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What if  I told you that even working the top, the middle, and the bottom of your marketing funnel, you have been missing out? Yes, marketing strategies have always been in constant evolution, just like the market as a whole, but perhaps not as fast-paced as in this day and age (Geometric Progression rather than Arithmetic Progression). There are so many tactics, tools, methods and strategies that, if you go by just a few days without studying, chances are you’ll feel left behind.

A more optimistic way to approach this whole evolution is to understand that with the evolution of the terms and processes, you also evolve as a professional – and can take your company to the next level as well.

The newest evolution for the area of marketing and sales comes in the new shape of the old marketing funnel, namely: the hourglass.

From the funnel to the hourglass: the new view on marketing interaction possibilities.

The old sales process

The work of a salesperson used to be the one of creation of a prospects list, trying to reach these prospects, rating the opportunities, negotiating, selling, and then managing different customers.  It is a lot of work for just one person, right? Yes, in fact, that model was known as the one-man-band model.

The funnel-based sales process

Nowadays, that same process is carried out by at least 5 different areas. While the marketing team is in charge of coming up with new clients, the pre-sales team is in charge of reaching out and qualifying new clients, the sales team is responsible for closing deals, the implementation team activates those accounts and the customer service team takes care of retention, upselling and cross-selling. Do you realize it? What was once a one-persoon job, now is a complex work of different areas of expertise, and different metrics altogether.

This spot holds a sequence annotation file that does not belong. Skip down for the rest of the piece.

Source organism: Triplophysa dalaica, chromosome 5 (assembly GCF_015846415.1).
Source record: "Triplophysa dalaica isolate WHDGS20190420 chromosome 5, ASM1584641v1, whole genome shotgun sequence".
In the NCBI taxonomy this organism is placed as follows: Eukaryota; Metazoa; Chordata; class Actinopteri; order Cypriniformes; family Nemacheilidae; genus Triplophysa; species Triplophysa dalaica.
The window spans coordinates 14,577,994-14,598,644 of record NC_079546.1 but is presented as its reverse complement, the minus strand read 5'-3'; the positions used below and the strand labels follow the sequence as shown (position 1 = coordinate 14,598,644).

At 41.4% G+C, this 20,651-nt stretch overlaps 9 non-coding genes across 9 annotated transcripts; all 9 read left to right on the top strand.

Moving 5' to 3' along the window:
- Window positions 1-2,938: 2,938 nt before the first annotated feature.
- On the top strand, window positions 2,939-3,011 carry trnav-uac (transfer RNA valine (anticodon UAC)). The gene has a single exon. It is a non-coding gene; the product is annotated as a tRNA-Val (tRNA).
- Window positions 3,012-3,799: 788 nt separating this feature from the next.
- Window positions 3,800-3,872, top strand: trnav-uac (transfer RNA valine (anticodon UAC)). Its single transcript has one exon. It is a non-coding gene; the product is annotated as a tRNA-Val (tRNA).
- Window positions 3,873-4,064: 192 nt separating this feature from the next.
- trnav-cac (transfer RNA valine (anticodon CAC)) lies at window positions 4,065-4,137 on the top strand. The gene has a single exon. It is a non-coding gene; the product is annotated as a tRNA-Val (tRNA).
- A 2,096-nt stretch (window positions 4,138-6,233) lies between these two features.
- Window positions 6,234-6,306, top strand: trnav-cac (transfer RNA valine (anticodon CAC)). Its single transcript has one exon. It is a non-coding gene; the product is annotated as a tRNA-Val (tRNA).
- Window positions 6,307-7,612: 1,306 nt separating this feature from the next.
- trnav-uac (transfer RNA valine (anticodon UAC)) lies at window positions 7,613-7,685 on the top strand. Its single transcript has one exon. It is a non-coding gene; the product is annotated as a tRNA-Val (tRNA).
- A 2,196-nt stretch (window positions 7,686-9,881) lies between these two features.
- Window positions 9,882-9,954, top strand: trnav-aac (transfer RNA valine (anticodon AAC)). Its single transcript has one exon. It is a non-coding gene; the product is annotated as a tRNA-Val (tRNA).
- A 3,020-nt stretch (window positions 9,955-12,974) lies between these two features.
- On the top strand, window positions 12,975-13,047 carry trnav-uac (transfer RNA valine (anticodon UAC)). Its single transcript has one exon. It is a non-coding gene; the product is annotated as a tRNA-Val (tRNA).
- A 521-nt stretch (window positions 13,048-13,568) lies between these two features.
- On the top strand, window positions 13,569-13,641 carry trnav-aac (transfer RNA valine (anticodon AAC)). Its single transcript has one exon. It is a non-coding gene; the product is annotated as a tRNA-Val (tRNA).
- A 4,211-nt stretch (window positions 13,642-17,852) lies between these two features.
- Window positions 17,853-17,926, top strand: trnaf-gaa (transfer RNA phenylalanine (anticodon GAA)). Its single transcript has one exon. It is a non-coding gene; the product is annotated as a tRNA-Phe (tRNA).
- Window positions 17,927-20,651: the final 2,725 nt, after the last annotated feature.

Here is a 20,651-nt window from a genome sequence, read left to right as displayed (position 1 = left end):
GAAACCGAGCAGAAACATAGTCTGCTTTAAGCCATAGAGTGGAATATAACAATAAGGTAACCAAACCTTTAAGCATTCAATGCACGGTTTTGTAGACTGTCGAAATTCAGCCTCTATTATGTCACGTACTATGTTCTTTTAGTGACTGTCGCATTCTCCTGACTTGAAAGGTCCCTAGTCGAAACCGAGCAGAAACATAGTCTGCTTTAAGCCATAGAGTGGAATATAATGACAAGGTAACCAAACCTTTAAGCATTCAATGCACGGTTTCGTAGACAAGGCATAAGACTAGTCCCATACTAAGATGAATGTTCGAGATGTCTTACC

The Marketing Funnel

If one side of this change has rendered a higher, more refined level of specialization and quality, as teams get LASER focused in only A FEW parts of the process. On the other hand, it has brought a greater need for communication and synergy among different areas. Such areas must fall perfectly in line when it comes to the processes, definitions and mainly to the final goal – which they all need to meet, together!

Would you like to know how to automate marketing accross such areas? Read more: 10 Reasons to use Content Marketing Automation

The evolution from the funnel to the hourglass shape

The marketing funnel concept has emerged as a way of illustrating the steps through which a customer has to go until they close the deal on a service or a product. However, the sales journey does not end with the sale. It goes on after the sales with customer service and customer retention. Seeing this is not so hard: if the customer journey were like a video game, the moment of sales would represent clearing a stage.

At the after-sales stage, the goals change, other challenges emerge and countless opportunities with them. In other words, a new moment in the relationship between the company and the customer begins.

Understanding this process as a whole, brings about new practices, such as:

  • The inter-dependent commission – that is, not only the salesmen get a commission, but the pre-sales, implementation, and every other team involved with the account.